Chef Makoto Okuwa opened his homonymous restaurant in Polanco in the summer of 2017 to add to his 20-year trajectory of success around the world. With a career in the United States, a restaurant in Panama, Mexico and soon Brazil, Chef Makoto sat with us to chat about his projects, expectations and goals for the future.



How would you define Makoto?

This is a place where we provide a complete dining experience. We’re very proud of the quality of our food, and in addition to that, we provide excellent service.





How does traditional Japanese cuisine adapt to the modern techniques?

The technique in which I use or take care of the product is Japanese, but to prepare something like a sauce, I incorporate a technique that isn’t necessarily from Japanese cuisine. I’ve changed the way in which I understand flavor combinations elsewhere, because Japanese flavor is very simple since it only uses a handful of ingredients. Japanese food doesn’t have enough flavor to create the same impact for someone who enjoys a hamburger or tacos full of flavor from the first bite, so I, as a chef, incorporate technique from other cuisines into Japanese cuisine.


What influenced your decision of opening Makoto in Mexico City, and specifically in Polanco?

I have a local partner, who gave me this advice. They believe in this place and they believe in my concept. For me Mexico has a great diversity and I have many friends from Mexico. I love Mexican cuisine. In the US, they’re familiarized with the commercial burrito or taco, but when I came here it was totally different. There’s so much complexity to the flavor.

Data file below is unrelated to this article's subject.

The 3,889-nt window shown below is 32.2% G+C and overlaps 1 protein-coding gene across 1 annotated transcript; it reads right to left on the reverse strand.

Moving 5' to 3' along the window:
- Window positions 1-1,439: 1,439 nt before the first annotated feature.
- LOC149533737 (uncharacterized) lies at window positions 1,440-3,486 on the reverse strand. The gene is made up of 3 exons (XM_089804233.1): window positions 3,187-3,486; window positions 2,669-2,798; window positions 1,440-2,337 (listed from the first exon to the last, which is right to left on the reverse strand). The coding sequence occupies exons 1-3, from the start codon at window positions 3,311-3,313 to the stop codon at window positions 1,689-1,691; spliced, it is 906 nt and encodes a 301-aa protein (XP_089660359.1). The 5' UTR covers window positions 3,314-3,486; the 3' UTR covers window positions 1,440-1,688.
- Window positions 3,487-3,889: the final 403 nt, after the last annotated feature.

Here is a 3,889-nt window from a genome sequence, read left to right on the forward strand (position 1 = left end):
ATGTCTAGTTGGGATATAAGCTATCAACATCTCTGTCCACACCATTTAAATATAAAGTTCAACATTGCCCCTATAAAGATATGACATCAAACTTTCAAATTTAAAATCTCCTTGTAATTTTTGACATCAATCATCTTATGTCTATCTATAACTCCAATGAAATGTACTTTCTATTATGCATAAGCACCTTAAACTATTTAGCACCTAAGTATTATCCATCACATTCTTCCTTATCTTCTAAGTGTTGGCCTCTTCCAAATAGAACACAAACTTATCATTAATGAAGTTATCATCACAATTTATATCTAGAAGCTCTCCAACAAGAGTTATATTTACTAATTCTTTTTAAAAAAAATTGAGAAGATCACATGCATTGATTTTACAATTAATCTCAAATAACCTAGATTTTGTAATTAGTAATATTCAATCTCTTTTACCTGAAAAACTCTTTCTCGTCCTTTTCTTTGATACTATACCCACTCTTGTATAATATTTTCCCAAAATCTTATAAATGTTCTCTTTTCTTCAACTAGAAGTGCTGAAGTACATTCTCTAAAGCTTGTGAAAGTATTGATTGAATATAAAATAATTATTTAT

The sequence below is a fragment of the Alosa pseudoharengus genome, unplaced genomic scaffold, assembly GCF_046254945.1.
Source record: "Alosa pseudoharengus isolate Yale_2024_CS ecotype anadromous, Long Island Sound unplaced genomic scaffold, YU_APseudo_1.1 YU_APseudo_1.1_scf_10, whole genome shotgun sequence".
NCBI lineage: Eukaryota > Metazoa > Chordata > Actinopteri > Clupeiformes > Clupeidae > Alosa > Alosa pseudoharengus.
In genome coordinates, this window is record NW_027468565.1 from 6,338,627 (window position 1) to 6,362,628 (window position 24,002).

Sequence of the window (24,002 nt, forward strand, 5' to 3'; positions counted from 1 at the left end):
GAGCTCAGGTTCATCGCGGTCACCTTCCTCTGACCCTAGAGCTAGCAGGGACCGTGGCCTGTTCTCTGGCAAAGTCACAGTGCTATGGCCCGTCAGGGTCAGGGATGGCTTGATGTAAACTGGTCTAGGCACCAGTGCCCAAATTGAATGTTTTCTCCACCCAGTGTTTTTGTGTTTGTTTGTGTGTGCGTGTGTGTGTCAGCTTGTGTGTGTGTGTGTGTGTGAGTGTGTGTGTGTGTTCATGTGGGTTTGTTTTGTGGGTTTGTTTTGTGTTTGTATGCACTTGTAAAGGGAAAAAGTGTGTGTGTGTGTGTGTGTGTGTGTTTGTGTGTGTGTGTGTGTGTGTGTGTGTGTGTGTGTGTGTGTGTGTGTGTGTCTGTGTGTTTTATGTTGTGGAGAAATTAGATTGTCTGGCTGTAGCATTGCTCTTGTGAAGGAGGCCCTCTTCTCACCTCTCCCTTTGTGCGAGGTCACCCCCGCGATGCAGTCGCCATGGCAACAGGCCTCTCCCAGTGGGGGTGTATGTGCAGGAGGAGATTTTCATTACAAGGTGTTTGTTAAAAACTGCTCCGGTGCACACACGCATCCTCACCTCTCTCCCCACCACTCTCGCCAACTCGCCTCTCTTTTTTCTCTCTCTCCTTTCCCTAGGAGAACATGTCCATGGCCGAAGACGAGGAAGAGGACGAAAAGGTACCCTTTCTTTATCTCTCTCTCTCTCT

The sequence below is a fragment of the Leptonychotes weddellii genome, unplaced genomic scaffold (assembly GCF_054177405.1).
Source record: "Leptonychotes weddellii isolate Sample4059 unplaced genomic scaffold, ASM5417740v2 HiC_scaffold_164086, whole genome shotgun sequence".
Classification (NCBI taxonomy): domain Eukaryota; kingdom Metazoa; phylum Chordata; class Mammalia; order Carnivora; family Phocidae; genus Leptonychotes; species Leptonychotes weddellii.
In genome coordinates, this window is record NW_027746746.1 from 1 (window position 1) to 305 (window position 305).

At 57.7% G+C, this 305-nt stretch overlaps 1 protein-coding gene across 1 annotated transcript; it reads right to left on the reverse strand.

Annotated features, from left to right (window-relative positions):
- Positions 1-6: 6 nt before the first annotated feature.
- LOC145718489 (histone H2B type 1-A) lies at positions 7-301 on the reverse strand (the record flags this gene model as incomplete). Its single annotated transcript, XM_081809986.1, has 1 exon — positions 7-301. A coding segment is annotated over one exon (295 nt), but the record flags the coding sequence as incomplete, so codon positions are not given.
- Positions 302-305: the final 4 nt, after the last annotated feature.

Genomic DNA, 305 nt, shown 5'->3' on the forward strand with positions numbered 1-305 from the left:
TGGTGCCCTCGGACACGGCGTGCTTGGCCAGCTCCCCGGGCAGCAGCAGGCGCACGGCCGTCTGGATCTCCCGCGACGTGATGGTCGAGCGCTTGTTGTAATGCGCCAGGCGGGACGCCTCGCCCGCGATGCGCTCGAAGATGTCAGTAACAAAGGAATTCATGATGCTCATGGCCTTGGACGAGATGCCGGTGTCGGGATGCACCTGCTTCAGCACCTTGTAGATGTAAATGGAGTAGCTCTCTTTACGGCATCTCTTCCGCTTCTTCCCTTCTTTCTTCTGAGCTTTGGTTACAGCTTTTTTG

Creating your own sake label was a natural progression to introduce Japanese culture to the world. Has it been difficult to persuade customers in Mexico to embrace sake and forget the misconceptions around it?

Misconceptions come down to shipping costs. No one wants to buy a $100 US bottle of sake, so you have to bring the cheapest sake possible. Cheaper sake isn’t meant to be served cold; that’s why hot sake has become more popular—cold sake is of a higher quality rice grain. It’s purer and adds more koji to make it fruitier, and Makoto sake is like that. To this day, we’re working to bring the cost down. The whole point of making my sake was to introduce it to the people who have never drunk sake before.






Tell us about one of the most rewarding moments of your career.

As a chef, when I was still living in NY, around 10 years ago, being successful as a restaurant owner and partner, looking at the success of my restaurant in Miami, it was very rewarding for me. Opening a restaurant is an amazing thing, but it’s not as good a reward as having a successful restaurant. If you have the money you can open a restaurant, but making it successful is the reward, and I try to accomplish that everywhere I go.


What do you look for in a restaurant as a customer?

Somewhere comfortable, nothing fancy, somewhere you can go every day.


What are your plans for the future?

A project that I have is Makoto in Sao Paulo. I have a partner who reached out to me with a vision, seeking potential. I also want to continue creating better food and providing excellent service here in Polanco. So when you come to or if you live in Mexico City please come join us.  


Campos Elíseos 295
Polanco, Polanco IV Sección
11550 Ciudad de México
Tel: 55 5281 5686


Text: Amura ± Foto: Axel Carranza

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